Makur is a 6-foot-11 player that is projected to be a lottery pick in the 2021 NBA Draft. His cousin, Thon Maker, plays for the Pistons in the NBA.

All signs point to Howard being the class of the MEAC next season, but overall the quality of the league as a whole will improve with Maker. 

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2020 five-star recruit Makur Maker commits to Howard

2020 five-star recruit Makur Maker commits to Howard

When five-star big man Makur Maker announced his final four schools Thursday and Howard University was on the list, it certainly raised some eyebrows. Now, it appears Howard has landed one of the biggest recruits in its history. 

Maker tweeted early Friday morning that he had committed to Howard and head coach Kenny Blakeney over UCLA, Kentucky and Memphis.

"I was the first to announce my visit to Howard & others started to dream “what if,'" Maker wrote. "I need to make the HBCU movement real so that others will follow. I hope I inspire guys like Mikey Williams to join me on this journey. I am committing to Howard U & coach Kenny Blakeney."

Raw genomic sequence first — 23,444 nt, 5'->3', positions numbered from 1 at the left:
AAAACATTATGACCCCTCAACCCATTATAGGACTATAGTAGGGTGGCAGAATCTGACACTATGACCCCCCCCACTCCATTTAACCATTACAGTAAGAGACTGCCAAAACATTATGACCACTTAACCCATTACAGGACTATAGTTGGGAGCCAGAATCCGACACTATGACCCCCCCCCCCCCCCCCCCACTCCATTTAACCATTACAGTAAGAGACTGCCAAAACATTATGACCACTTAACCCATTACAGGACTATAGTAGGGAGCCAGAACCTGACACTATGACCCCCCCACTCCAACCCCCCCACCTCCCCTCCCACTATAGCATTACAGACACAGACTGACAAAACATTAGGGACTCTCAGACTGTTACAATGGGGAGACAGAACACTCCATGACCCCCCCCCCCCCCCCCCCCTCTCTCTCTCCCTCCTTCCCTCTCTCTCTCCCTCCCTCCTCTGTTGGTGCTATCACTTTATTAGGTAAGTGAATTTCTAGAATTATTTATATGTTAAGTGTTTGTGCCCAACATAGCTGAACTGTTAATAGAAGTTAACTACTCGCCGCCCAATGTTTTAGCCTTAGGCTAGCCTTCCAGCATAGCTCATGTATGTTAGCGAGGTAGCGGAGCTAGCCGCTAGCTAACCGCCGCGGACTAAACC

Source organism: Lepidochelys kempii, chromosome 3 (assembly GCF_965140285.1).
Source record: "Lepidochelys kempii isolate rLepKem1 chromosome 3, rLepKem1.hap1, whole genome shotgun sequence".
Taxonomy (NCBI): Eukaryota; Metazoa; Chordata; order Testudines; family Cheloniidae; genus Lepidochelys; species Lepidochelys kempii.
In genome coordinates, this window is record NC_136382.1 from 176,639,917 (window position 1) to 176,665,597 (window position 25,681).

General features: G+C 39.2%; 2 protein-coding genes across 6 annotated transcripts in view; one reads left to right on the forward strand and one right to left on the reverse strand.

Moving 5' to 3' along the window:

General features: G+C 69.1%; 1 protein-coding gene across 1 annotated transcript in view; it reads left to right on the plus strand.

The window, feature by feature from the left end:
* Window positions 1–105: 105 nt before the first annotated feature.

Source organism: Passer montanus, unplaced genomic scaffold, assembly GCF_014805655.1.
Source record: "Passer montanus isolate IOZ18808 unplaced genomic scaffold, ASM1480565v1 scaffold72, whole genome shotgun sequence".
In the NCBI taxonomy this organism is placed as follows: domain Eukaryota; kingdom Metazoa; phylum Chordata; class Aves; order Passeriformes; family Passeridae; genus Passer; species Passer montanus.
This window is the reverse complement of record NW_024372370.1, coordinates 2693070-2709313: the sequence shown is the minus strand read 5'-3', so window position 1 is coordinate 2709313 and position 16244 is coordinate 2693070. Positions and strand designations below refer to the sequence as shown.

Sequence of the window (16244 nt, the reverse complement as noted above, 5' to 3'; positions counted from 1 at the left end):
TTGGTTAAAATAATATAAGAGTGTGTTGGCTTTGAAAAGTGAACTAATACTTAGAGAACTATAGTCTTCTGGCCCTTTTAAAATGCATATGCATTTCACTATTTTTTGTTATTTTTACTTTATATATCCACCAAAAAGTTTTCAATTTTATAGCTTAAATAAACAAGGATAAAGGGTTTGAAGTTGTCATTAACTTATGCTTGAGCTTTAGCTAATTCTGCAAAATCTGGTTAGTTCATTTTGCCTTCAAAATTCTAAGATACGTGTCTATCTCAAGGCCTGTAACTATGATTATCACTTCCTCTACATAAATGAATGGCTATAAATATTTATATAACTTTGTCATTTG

Top high school recruits such as Maker and 2023 five-star Mikey Williams are the first to show real interest in playing their college ball at Historically Black Colleges and Universities (HBCU). Maker is the first of his caliber to make a commitment amid a worldwide movement against the systematic oppression of Black people. 

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Maker, the brother of Pistons big man Thon Maker, is the 18th-ranked 2020 recruit in the nation according to 247sports. The 6'11, 235-pound big man is known for his blend of size, mobility and perimeter skills at the center position.

Maker was born in Kenya and immigrated to Australia when he was one year old. He then played high school basketball at multiple schools in California before playing his final season at Hillcrest Prep Academy in Phoenix, AZ. 

Maker will join a program in need of a boost in talent. Howard went 4-29 last season and will surely improve with their newest addition. But perhaps Maker's decision will have a bigger impact on college basketball moving forward. As top recruits begin to consider avenues outside the traditional powerhouse programs, the game's landscape could look a lot different in a few years.